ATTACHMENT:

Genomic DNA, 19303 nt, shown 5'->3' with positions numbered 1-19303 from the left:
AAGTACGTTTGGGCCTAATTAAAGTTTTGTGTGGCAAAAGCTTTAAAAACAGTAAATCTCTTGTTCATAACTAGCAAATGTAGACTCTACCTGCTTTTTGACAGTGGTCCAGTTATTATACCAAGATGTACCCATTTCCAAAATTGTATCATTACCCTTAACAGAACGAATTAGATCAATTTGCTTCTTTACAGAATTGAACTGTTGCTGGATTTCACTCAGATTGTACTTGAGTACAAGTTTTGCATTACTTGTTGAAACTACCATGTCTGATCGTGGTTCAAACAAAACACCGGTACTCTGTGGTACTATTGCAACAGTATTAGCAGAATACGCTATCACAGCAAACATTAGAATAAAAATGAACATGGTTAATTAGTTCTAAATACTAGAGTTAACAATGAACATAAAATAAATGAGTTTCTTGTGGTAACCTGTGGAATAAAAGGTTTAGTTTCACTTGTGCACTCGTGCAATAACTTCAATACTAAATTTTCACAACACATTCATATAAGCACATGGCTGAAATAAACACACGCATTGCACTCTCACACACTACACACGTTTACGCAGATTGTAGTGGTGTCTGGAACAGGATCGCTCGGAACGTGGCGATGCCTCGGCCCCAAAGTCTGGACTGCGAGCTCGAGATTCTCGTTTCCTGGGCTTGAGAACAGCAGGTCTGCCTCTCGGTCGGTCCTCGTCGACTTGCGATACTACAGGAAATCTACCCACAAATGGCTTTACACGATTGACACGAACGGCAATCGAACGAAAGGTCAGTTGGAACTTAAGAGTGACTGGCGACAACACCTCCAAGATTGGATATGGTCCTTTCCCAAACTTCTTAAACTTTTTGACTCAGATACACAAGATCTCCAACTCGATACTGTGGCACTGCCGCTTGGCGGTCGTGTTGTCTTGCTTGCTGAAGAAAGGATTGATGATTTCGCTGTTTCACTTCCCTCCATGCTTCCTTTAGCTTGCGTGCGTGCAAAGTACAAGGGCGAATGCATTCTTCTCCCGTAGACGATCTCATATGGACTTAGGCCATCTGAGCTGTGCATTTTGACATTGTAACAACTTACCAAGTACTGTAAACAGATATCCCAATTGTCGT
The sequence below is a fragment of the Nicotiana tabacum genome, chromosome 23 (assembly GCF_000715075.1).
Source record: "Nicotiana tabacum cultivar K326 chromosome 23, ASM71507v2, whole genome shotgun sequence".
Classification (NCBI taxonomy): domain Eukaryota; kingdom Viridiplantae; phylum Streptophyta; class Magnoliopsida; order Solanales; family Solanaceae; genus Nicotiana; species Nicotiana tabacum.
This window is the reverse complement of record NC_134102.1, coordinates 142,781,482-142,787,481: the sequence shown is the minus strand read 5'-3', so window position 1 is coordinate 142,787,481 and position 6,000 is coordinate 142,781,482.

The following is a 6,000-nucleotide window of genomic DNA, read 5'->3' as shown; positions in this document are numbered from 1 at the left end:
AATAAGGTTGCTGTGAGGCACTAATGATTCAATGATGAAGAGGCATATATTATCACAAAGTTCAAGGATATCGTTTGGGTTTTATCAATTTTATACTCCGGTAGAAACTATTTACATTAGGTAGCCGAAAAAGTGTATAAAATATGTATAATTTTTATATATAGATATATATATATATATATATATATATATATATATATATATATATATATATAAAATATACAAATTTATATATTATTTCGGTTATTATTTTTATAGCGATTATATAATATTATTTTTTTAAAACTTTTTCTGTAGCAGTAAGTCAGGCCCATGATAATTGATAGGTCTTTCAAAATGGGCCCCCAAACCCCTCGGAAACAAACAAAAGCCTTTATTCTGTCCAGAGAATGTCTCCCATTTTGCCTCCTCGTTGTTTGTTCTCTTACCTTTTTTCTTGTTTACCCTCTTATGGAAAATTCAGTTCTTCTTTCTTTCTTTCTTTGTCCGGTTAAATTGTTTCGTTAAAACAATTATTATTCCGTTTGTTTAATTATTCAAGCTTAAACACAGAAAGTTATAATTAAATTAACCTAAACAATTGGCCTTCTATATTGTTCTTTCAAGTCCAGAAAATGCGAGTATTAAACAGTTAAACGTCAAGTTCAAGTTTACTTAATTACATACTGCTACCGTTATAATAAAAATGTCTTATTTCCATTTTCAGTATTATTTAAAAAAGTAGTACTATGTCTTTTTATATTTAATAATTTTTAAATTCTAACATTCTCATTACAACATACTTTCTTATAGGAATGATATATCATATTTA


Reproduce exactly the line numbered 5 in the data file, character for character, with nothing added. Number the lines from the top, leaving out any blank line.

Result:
Classification (NCBI taxonomy): domain Eukaryota; kingdom Viridiplantae; phylum Streptophyta; class Magnoliopsida; order Solanales; family Solanaceae; genus Nicotiana; species Nicotiana tabacum.